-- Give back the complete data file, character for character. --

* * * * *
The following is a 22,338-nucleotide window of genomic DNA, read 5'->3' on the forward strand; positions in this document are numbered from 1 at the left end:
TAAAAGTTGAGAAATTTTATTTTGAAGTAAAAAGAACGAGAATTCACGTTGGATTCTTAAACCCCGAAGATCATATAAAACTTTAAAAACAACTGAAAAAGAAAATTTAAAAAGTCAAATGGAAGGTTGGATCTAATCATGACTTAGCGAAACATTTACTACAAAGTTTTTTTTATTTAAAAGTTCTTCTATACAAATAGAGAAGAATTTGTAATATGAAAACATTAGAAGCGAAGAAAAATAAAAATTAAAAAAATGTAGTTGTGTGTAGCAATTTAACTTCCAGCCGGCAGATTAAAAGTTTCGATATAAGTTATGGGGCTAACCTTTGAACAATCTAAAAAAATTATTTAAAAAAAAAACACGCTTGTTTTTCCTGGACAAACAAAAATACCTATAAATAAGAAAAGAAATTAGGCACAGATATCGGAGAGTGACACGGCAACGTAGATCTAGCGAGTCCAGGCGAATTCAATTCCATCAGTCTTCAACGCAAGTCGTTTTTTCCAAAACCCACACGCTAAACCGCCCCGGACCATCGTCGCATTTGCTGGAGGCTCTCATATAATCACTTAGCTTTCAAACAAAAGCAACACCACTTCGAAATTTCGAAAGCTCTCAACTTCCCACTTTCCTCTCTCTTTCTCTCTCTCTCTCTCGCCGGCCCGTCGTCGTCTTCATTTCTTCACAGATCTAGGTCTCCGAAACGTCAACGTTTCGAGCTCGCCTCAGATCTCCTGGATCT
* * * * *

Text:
The following is a 22,338-nucleotide window of genomic DNA, read 5'->3' on the forward strand; positions in this document are numbered from 1 at the left end:
TAAAAGTTGAGAAATTTTATTTTGAAGTAAAAAGAACGAGAATTCACGTTGGATTCTTAAACCCCGAAGATCATATAAAACTTTAAAAACAACTGAAAAAGAAAATTTAAAAAGTCAAATGGAAGGTTGGATCTAATCATGACTTAGCGAAACATTTACTACAAAGTTTTTTTTATTTAAAAGTTCTTCTATACAAATAGAGAAGAATTTGTAATATGAAAACATTAGAAGCGAAGAAAAATAAAAATTAAAAAAATGTAGTTGTGTGTAGCAATTTAACTTCCAGCCGGCAGATTAAAAGTTTCGATATAAGTTATGGGGCTAACCTTTGAACAATCTAAAAAAATTATTTAAAAAAAAAACACGCTTGTTTTTCCTGGACAAACAAAAATACCTATAAATAAGAAAAGAAATTAGGCACAGATATCGGAGAGTGACACGGCAACGTAGATCTAGCGAGTCCAGGCGAATTCAATTCCATCAGTCTTCAACGCAAGTCGTTTTTTCCAAAACCCACACGCTAAACCGCCCCGGACCATCGTCGCATTTGCTGGAGGCTCTCATATAATCACTTAGCTTTCAAACAAAAGCAACACCACTTCGAAATTTCGAAAGCTCTCAACTTCCCACTTTCCTCTCTCTTTCTCTCTCTCTCTCTCGCCGGCCCGTCGTCGTCTTCATTTCTTCACAGATCTAGGTCTCCGAAACGTCAACGTTTCGAGCTCGCCTCAGATCTCCTGGATCT